& Tornado Alley
Khuzistan is a province in the southwestern part of Iran. Other than in petroleum riches, Khuzistan is a poor region. The area is too dry for productive agriculture. There are two major rivers in the region, the Dez River and Karun River. The Dez River is subject to occasional flooding which produces serious amounts of damage.
A dam to control the flooding of the Dez River could also provide irrigation water and generate electricity. Khuzistan did have extensive urban development assoicated with the extraction, refining and shipping of petroleum and petroleum products. Electricity generated at a dam on the Dez would have ready markets in the cities of Abadan, Ahwaz, Khorramshar, Dezful and Andimeshk.
In 1957 the Iranian Government asked the World Bank for a loan to help finance the project. The World Bank carried out an economic analysis of the Dez River project.
The World Bank however made some observations about the composition of the proposed project:
The project proposed to irrigate 110,000 hectares (275,000 acres). To carry out this component of the project the Iranian government would have to invest $100 million in addition to its investment in the dam. But, in addition to this financial investment, Iran would have to bring about drastic changes in the area in farming methods, landlord-peasant relationships and agriculture credit institutions. The time required for bringing about these changes was likely, in the estimates of the World Bank analysts, to be much longer than what the project proposed. The World Bank analysis indicated only a 3 percent rate of return on the funds invested in the agricultural component of the project.
Ordinarily electrical power generation is a part of a water development project, but Iran is a special case. In the oil fields of Iran natural gas is produced as a worthless byproduct. This natural gas is simply burned; a process known as flaring. The World Bank suggested that the natural gas come be used in a thermal power generating plant as an alternative to the hydroelelctric installation.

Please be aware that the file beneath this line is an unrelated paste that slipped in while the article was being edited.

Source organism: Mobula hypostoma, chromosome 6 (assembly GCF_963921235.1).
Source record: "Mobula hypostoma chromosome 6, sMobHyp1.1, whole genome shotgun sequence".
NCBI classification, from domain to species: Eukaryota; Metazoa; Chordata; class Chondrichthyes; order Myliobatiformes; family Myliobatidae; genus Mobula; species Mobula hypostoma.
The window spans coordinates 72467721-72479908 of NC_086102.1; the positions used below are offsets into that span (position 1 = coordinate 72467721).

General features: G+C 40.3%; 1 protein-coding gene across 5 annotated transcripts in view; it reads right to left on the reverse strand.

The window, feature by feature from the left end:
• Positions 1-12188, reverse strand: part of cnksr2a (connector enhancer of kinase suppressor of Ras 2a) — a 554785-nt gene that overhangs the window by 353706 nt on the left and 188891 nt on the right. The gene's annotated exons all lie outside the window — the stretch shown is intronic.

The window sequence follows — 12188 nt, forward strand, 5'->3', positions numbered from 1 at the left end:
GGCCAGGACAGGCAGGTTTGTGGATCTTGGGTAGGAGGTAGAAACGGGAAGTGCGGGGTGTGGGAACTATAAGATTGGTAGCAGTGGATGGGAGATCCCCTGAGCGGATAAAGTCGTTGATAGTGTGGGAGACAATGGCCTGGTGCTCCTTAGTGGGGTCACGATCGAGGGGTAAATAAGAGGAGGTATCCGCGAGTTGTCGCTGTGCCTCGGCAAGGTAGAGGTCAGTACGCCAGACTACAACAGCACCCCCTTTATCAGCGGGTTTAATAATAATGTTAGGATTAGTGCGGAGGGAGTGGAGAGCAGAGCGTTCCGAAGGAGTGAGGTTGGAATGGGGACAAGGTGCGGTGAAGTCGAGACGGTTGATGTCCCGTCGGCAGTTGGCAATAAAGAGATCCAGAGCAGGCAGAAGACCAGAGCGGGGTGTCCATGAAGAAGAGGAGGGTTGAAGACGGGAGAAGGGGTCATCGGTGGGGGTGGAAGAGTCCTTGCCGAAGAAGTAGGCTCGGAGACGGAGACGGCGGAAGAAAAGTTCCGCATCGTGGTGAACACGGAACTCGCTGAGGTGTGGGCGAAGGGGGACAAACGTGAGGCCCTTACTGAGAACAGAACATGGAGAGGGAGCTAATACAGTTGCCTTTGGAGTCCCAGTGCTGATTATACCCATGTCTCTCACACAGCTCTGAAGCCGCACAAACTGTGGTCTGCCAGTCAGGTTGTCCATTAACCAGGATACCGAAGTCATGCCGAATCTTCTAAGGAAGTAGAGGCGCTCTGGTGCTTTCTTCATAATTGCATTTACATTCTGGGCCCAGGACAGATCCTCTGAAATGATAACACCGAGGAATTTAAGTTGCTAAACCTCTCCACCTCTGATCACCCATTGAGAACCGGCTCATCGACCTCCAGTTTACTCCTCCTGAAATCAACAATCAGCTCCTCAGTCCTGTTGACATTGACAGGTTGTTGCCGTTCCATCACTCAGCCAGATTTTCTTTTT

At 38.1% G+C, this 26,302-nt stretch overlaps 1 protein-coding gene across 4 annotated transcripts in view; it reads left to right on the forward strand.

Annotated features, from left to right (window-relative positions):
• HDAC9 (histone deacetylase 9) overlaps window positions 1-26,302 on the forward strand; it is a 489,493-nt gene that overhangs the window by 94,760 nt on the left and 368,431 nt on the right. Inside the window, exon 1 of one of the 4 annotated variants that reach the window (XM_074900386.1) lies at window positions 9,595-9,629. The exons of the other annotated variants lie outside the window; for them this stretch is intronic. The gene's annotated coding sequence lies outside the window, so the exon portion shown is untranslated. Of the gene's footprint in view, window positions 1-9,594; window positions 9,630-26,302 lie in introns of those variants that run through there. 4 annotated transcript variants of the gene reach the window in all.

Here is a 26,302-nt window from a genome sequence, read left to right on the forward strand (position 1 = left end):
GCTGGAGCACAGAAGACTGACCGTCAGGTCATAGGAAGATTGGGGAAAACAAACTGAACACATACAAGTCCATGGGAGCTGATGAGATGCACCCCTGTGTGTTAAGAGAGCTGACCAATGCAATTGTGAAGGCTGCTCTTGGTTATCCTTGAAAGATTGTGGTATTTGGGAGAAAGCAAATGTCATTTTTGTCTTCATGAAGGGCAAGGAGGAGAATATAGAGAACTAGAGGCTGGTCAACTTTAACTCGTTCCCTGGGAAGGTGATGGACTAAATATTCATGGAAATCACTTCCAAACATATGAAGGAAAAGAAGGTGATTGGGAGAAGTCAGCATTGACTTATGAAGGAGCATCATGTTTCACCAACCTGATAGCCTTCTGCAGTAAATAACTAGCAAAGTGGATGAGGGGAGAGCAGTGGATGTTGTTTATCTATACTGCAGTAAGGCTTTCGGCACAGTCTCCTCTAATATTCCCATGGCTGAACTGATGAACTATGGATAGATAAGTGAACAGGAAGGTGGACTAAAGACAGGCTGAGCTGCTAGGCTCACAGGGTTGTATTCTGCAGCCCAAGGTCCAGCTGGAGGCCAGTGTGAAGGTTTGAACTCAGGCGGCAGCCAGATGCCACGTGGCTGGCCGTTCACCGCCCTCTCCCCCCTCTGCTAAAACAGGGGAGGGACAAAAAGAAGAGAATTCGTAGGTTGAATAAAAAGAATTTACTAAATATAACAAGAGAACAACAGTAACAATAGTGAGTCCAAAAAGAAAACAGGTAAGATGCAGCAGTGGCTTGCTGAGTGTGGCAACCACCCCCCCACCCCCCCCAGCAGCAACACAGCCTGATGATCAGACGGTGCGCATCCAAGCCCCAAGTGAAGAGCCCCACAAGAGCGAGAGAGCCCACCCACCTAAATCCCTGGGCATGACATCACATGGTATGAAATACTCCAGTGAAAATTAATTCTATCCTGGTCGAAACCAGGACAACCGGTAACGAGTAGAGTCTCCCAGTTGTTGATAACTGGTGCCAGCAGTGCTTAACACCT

After the World Bank analysis the Iranian government revised the project in 1959. Some of the revisions were:
|The Costs of the Dez River
Multipurpose Water Project,
Estimates as of 1959
The Sugar Cane Company was another project whose financing was separate from the water development project but was dependent on the project.
An important aspect of the project was the portion of the costs that required foreign (hard) currency. This division is shown below:
|Foreign Versus Local Currency
of the Dez River Multipurpose Water Project,
In 1960 the World Bank lent Iran the equivalent of of $42 million in hard currencies to finance the pilot project phase. This more than covered the hard currency requirement of the pilot project. The World Bank recommended that a Khuzistan Water and Power Authority be created to manage the project.
The consortium of petroleum companies which carried out the production and refining of the petroleum in the area had its own power generating plant. Its generating capacity was 110 MW and that capacity was scheduled to be enhanced to 140 MW in 1961. The Iranian government entered into an agreement in which it would purchase power for the city of Ahwaz until the Dez hydroelectric facililties were operational. In return the consortium could use the natural gas free of charge.
Before the Bank provided funding for the Dez project it sent a team of consultants to review the revised project. The team suggested some alternatives, such as:
The consultants also gave some attention to the matter of the determining the price of electricity from the hydroelectric plant. This involved the theoretical issue of allocating joint costs in a project. The Iranian government analysis allocated one third of the cost of the dam to the electrical power generating facilities. There was no basis for this one-third allocation.
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